José is thinking about Questionable Content a slice-of-life webcomic created by Jeph Jacques. Running semi-daily since August 2003, QC is a window in the life of twenty/thirty somethings, the robots that interact with them, and the lived reality of music, work, and the emotional struggles that define early 21st century America. Never before have six panels a day resonated so strongly.
José’s three favorite strips
Danielle is thinking about a particularly beautiful episode of Netflix’s Chef’s Table about Jeong Kwan, a Buddhist nun, who, through simple and mindful cooking at her Korean temple, creates food so exceptional that it has drawn the attention of world renowned Michelin Star chefs. Her quiet, attentive manner, combined with the amazing cinematography of her food, is transfixing. Check out the trailer for season 3.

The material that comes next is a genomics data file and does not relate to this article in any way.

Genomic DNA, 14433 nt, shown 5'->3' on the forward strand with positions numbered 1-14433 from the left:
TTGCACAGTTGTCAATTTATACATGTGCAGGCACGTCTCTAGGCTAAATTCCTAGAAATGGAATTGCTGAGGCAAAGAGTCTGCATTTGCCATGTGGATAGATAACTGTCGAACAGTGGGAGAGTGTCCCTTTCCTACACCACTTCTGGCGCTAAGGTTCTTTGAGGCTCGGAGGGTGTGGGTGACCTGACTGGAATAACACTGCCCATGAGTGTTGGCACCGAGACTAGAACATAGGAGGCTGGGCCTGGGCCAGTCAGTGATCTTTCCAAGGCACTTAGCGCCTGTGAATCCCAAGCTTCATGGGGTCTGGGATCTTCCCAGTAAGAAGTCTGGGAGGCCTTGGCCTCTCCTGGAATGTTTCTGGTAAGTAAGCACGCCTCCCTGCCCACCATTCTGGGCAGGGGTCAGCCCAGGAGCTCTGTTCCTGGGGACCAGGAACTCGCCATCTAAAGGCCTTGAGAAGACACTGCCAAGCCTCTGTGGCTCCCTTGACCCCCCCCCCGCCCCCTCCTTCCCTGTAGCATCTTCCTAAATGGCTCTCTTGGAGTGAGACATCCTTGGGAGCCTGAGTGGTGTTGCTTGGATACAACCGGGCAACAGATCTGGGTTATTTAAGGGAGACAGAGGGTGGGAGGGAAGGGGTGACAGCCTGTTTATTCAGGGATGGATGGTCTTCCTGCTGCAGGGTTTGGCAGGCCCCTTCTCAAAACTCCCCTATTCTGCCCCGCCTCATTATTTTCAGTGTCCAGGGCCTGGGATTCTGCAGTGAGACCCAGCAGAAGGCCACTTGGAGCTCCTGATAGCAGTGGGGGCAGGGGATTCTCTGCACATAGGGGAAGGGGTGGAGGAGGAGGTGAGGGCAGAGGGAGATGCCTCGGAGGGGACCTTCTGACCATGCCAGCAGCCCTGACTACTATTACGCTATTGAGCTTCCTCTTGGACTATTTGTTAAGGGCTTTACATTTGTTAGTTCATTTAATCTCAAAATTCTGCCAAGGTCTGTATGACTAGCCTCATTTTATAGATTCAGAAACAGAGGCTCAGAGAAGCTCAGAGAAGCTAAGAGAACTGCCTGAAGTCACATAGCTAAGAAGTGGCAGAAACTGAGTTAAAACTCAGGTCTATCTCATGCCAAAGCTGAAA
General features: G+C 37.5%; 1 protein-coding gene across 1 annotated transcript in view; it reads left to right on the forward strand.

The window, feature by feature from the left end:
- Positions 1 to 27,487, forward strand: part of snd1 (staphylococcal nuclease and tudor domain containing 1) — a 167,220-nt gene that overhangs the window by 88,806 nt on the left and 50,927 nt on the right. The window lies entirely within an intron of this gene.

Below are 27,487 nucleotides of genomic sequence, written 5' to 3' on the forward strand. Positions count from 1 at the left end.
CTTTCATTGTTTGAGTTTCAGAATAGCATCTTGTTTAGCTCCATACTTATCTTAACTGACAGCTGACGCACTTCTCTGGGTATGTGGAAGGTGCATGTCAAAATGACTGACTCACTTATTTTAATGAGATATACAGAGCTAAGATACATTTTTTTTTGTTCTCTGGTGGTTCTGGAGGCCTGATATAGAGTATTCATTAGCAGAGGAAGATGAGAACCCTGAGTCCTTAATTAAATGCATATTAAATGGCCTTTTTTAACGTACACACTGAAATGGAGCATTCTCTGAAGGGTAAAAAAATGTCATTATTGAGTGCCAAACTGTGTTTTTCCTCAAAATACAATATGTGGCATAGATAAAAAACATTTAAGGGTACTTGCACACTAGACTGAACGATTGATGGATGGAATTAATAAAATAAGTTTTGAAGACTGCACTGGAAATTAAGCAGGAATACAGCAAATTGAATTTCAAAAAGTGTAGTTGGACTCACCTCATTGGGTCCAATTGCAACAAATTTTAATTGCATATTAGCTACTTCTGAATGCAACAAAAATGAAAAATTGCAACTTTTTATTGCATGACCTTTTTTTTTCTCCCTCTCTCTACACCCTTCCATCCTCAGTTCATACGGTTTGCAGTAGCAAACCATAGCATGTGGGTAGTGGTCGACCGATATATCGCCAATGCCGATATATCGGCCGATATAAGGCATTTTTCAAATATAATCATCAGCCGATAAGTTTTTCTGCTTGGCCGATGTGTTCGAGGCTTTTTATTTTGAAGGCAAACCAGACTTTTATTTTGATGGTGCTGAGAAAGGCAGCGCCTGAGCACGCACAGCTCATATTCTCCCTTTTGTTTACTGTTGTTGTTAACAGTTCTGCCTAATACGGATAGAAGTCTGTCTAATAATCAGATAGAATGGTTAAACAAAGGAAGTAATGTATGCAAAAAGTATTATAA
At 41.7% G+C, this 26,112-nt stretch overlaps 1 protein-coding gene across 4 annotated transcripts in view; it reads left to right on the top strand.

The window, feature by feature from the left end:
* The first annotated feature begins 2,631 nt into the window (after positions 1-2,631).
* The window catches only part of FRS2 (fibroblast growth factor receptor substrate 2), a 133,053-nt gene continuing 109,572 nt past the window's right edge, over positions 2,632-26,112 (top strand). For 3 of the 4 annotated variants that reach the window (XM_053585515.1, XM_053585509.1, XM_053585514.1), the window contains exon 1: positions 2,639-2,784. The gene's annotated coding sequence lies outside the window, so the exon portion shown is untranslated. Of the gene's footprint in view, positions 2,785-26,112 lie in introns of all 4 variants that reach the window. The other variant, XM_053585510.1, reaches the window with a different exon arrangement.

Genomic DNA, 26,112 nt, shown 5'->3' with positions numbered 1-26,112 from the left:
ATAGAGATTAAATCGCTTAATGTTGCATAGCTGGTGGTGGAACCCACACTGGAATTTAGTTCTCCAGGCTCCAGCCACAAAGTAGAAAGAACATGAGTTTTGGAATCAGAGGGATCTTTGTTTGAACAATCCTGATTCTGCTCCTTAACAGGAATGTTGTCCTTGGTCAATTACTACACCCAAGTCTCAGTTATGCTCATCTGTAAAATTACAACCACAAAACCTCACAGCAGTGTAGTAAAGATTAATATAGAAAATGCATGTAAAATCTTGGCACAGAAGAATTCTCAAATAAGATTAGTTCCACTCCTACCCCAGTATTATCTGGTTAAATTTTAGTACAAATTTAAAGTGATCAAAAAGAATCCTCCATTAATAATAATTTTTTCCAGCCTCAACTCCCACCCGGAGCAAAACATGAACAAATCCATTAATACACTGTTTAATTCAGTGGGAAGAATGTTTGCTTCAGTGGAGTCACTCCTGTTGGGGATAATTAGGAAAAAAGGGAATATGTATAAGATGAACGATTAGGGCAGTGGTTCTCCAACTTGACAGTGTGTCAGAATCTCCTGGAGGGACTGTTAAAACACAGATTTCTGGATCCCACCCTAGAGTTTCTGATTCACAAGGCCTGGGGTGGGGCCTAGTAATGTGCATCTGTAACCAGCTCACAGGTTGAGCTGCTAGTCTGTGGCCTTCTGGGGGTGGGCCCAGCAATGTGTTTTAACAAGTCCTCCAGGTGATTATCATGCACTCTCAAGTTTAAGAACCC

#32: Anger is a Hasty Servant
Special guest Greg Sadler is thinking about 80s rock band Thor's 1985 song and music video "Anger." Though Greg endorses the song, he warns that the video has been described as the worst music video ever made. Judge for yourself.
Danielle is thinking about Hannah Gadsby's Nannette, an amazing comedy special on Netflix that is part stand-up routine, part one woman show, part deconstructed meta-analysis of comedy itself. Gadbsy tells her story of being a victim of sexual violence and discrimination in a raw, beautiful, and heartbreakingly honest one hour monologue. It’s a must watch.
#31: Hitler's Flowers